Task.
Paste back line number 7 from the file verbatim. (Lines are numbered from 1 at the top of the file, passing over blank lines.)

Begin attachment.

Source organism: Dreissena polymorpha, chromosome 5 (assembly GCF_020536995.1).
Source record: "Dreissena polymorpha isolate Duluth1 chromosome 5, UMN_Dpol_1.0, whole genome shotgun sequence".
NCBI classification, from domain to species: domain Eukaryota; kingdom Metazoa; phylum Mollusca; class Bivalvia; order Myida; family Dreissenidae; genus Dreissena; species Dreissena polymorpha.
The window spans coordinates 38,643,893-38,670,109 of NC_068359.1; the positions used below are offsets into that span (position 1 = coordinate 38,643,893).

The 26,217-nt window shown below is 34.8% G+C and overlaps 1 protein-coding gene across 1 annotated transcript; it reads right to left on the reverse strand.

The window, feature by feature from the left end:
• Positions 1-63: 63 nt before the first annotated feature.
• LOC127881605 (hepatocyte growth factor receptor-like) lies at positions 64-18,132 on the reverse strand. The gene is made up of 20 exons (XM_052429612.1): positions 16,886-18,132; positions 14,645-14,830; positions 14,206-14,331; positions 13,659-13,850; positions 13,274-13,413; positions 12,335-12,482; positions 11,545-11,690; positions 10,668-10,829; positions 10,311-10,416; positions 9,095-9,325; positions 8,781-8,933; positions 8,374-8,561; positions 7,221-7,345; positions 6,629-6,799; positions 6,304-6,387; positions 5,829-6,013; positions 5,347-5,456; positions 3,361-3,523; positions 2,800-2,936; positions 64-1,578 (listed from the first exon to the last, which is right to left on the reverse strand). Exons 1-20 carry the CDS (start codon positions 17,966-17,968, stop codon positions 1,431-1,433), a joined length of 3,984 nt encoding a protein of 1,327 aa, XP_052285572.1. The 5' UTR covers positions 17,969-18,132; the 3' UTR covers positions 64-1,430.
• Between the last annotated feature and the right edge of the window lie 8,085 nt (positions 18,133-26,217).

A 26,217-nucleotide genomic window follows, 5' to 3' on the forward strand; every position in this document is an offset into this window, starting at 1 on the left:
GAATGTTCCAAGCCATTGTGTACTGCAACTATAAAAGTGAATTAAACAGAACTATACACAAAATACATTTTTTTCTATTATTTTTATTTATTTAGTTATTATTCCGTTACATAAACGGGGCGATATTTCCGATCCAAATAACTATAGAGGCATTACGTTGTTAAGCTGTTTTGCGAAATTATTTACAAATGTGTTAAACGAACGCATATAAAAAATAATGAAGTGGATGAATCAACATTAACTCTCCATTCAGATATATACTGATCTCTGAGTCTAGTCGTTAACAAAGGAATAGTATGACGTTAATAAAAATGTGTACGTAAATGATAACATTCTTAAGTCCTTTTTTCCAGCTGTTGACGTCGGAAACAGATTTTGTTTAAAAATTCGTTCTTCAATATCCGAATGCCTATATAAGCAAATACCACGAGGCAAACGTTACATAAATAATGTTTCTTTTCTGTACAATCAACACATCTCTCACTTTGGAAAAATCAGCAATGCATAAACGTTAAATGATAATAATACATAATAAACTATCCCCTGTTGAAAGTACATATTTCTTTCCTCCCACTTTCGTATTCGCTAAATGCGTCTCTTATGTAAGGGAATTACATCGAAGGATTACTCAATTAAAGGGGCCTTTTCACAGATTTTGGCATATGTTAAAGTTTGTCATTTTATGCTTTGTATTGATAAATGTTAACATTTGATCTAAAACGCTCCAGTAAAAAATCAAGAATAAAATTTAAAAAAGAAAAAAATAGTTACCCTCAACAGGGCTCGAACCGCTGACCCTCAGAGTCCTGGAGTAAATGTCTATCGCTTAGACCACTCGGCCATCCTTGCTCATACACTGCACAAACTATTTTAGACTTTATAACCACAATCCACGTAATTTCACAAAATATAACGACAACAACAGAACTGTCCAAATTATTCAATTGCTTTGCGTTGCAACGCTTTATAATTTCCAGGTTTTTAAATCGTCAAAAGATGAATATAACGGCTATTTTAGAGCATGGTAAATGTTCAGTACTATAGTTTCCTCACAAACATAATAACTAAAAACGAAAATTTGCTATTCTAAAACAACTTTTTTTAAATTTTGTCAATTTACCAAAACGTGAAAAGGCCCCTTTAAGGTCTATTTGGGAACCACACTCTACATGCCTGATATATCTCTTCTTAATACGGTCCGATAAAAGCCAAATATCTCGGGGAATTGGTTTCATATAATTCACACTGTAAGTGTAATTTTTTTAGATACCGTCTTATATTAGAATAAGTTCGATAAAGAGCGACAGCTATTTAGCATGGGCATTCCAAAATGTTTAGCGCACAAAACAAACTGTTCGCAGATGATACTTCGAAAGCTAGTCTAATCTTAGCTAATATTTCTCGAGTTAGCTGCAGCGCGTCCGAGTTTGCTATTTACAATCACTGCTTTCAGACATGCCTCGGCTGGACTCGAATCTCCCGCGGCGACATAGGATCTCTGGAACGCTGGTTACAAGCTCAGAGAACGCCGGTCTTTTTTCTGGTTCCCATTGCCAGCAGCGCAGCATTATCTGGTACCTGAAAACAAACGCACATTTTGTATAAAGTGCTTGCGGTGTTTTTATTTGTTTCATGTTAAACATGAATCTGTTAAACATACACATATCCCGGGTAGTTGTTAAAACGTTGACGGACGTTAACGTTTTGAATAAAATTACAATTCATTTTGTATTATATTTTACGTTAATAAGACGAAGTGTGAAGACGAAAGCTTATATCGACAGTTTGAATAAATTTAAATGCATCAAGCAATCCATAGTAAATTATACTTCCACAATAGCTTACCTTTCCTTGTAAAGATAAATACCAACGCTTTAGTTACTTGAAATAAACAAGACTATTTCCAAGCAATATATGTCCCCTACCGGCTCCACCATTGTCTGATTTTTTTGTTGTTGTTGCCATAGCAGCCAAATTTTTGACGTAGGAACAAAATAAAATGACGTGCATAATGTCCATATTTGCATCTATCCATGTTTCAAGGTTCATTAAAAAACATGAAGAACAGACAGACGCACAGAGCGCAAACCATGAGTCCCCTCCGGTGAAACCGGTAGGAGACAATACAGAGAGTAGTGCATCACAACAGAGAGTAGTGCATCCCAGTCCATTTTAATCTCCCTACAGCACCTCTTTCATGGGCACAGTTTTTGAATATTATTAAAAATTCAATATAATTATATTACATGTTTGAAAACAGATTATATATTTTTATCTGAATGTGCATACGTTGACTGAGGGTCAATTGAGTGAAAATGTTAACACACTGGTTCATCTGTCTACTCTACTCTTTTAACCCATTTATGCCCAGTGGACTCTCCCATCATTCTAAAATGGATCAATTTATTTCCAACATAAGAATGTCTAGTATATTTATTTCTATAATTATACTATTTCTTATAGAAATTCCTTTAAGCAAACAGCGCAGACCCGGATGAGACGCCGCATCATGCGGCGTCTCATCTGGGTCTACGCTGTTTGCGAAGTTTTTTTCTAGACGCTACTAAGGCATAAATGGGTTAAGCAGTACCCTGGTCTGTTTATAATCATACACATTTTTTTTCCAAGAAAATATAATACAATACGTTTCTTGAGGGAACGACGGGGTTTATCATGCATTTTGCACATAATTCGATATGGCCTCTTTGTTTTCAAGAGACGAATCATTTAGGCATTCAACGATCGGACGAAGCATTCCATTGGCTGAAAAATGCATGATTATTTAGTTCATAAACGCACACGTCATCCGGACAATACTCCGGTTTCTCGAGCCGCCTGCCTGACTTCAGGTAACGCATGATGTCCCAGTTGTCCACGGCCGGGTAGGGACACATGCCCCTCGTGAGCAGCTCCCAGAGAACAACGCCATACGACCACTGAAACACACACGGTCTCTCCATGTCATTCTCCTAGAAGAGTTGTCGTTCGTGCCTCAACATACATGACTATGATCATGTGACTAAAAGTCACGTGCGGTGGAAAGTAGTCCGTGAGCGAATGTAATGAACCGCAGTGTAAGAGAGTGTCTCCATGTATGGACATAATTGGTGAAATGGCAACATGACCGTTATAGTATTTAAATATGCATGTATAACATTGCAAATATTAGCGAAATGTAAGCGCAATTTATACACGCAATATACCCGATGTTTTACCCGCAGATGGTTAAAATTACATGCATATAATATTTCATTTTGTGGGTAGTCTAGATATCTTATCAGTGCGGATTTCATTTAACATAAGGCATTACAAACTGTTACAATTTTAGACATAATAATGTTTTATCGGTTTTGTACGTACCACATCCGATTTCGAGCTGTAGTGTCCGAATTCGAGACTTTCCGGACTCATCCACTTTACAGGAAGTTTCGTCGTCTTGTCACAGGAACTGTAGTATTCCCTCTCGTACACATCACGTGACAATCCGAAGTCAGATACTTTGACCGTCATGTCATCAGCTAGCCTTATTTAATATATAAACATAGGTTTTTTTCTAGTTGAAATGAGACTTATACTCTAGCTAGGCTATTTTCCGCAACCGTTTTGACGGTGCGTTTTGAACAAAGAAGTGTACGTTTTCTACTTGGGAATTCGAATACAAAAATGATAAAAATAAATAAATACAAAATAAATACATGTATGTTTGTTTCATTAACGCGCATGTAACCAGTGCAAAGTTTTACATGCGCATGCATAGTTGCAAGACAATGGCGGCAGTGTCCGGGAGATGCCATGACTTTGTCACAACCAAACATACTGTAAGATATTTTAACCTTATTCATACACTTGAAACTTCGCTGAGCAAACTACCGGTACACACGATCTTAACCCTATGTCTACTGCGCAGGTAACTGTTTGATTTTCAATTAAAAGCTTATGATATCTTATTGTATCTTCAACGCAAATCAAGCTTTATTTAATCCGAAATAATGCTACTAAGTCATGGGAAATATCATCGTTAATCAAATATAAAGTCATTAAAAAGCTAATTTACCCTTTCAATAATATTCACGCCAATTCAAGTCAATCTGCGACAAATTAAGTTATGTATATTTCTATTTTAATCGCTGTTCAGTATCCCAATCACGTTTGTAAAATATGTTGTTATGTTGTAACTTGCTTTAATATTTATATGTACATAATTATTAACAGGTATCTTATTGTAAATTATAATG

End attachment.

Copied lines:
• Positions 1-63: 63 nt before the first annotated feature.